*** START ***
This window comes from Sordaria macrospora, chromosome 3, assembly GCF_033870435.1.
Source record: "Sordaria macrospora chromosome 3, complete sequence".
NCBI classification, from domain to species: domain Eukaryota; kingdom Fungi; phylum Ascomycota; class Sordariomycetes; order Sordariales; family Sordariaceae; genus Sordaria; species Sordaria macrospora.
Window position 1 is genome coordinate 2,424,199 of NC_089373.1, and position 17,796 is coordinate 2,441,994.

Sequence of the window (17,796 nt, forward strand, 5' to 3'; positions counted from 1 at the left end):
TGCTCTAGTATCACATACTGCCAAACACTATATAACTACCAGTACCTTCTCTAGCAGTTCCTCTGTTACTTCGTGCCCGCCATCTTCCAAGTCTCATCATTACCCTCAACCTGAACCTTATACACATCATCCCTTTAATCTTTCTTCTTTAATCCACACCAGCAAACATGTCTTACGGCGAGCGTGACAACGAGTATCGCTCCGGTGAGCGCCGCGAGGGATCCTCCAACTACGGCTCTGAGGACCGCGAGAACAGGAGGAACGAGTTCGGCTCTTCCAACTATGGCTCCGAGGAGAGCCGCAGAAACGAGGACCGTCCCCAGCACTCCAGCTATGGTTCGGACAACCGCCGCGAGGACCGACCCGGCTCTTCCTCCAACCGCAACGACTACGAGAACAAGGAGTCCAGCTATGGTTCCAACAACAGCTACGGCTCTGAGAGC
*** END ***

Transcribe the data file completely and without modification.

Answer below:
This window comes from Sordaria macrospora, chromosome 3, assembly GCF_033870435.1.
Source record: "Sordaria macrospora chromosome 3, complete sequence".
NCBI classification, from domain to species: domain Eukaryota; kingdom Fungi; phylum Ascomycota; class Sordariomycetes; order Sordariales; family Sordariaceae; genus Sordaria; species Sordaria macrospora.
Window position 1 is genome coordinate 2,424,199 of NC_089373.1, and position 17,796 is coordinate 2,441,994.

Sequence of the window (17,796 nt, forward strand, 5' to 3'; positions counted from 1 at the left end):
TGCTCTAGTATCACATACTGCCAAACACTATATAACTACCAGTACCTTCTCTAGCAGTTCCTCTGTTACTTCGTGCCCGCCATCTTCCAAGTCTCATCATTACCCTCAACCTGAACCTTATACACATCATCCCTTTAATCTTTCTTCTTTAATCCACACCAGCAAACATGTCTTACGGCGAGCGTGACAACGAGTATCGCTCCGGTGAGCGCCGCGAGGGATCCTCCAACTACGGCTCTGAGGACCGCGAGAACAGGAGGAACGAGTTCGGCTCTTCCAACTATGGCTCCGAGGAGAGCCGCAGAAACGAGGACCGTCCCCAGCACTCCAGCTATGGTTCGGACAACCGCCGCGAGGACCGACCCGGCTCTTCCTCCAACCGCAACGACTACGAGAACAAGGAGTCCAGCTATGGTTCCAACAACAGCTACGGCTCTGAGAGC